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Are We Right to Consider Mesenchymal Stem Cells to Be a New Perspective for Patients with Juvenile Idiopathic Arthritis?

  • Krzysztof Orczyk
  • Elzbieta Smolewska
Review

Abstract

Juvenile idiopathic arthritis (JIA) is the most common cause of chronic arthritis in childhood. Up to 50% of patients are resistant to standard therapy, which includes non-steroid anti-inflammatory drugs, corticosteroids, disease-modifying anti-rheumatic drugs and biologic therapies. Intra-articular injection of mesenchymal stem cells (MSCs) is proposed as a new approach to JIA treatment. MSCs can modulate inflammation via mechanisms of both adaptive and innate immune response. They are able to inhibit T and B cell proliferation, promote regulatory T cells, suppress the maturation of dendritic cells, stimulate macrophage differentiation into M2 phenotype and reduce effectiveness of natural killer cells. They also secrete plethora of soluble factors which influence joint inflammation. Recent clinical studies reviewed in the article provide promising results which may suggest including intra-articular injection of MSCs in therapy of patients with oligoarticular JIA.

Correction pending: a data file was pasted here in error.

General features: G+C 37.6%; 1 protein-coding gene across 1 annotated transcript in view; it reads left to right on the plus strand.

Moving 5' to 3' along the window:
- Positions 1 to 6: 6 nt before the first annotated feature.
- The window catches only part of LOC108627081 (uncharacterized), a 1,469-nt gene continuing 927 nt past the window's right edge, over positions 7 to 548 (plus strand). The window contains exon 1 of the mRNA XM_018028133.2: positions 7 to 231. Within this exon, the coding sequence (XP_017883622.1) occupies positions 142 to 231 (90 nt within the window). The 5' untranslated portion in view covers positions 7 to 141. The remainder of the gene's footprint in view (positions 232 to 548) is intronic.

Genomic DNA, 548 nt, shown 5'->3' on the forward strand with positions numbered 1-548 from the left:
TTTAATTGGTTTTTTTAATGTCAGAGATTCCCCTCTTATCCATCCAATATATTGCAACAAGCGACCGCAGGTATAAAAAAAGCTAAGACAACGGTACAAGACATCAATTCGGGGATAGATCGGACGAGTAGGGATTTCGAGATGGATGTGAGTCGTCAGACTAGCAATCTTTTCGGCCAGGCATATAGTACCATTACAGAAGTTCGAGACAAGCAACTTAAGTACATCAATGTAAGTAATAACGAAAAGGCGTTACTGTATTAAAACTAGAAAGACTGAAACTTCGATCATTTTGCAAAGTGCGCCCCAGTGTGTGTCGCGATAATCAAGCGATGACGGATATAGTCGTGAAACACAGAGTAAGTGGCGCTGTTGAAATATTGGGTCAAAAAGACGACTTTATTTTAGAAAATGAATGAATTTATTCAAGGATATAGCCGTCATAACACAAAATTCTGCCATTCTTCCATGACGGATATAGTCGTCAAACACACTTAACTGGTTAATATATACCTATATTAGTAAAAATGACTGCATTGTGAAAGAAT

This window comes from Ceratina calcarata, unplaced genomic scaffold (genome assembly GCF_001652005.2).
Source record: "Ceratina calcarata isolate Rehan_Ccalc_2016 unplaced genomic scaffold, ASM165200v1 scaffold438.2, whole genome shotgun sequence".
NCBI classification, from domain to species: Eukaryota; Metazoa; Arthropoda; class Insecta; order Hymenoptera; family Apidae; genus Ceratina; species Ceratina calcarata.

Keywords

Mesenchymal stem cells Juvenile idiopathic arthritis Pathogenesis 

Notes

Acknowledgements

This work was partially supported by the grant No. 503/8-000-04/503-81-002 from Medical University of Lodz, Poland.

Compliance with Ethical Standards

Conflict of interest

Authors declare no conflict of interests.

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Copyright information

© L. Hirszfeld Institute of Immunology and Experimental Therapy, Wroclaw, Poland 2017

Authors and Affiliations

  1. 1.Department of Pediatric RheumatologyMedical University of LodzLodzPoland

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